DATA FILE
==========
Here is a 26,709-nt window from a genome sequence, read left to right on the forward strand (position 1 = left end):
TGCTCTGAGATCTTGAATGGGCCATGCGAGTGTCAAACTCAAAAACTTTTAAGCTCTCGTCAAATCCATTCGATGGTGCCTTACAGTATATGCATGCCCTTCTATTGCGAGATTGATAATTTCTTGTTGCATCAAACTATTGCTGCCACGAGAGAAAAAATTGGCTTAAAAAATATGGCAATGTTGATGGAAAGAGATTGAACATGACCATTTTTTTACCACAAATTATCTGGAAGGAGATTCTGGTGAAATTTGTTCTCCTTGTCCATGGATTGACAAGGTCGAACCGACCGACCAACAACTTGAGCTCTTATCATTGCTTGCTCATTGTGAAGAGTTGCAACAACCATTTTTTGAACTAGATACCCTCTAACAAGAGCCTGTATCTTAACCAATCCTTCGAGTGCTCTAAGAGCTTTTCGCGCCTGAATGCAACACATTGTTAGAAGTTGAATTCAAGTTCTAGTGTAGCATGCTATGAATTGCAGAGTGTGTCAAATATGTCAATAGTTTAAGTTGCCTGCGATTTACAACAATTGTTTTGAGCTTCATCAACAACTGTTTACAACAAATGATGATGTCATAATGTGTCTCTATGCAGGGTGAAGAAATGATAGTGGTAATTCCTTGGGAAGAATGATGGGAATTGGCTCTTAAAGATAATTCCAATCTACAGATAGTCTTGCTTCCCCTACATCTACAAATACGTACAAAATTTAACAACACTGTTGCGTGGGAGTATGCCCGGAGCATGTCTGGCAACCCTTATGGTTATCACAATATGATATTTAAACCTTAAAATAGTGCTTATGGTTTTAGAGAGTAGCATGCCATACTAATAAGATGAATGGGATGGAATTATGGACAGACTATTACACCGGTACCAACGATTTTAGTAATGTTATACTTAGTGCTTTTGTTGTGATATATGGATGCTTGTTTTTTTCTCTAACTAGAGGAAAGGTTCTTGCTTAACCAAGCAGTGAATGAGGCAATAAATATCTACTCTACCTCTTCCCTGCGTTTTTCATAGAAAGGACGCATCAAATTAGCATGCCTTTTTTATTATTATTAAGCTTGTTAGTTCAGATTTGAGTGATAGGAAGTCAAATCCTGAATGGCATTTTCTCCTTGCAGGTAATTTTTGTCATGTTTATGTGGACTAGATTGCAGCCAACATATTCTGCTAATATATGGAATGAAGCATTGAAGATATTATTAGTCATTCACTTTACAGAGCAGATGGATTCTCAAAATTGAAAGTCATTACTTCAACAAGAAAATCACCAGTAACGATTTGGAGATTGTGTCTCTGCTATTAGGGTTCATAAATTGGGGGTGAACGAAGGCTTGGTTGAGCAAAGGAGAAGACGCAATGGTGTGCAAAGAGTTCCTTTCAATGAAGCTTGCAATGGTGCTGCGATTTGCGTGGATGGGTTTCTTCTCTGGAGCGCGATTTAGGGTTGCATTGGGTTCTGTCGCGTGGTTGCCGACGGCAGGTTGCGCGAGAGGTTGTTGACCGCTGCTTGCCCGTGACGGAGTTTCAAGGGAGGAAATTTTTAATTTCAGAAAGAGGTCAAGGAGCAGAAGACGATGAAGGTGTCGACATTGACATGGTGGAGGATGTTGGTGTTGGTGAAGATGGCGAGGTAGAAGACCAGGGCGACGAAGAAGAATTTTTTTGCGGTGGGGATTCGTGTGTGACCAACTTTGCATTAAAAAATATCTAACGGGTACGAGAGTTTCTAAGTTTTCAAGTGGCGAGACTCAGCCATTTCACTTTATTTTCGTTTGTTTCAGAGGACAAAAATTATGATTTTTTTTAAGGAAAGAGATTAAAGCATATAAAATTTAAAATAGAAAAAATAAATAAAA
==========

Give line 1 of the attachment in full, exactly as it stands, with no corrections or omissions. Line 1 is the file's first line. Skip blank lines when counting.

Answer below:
Here is a 26,709-nt window from a genome sequence, read left to right on the forward strand (position 1 = left end):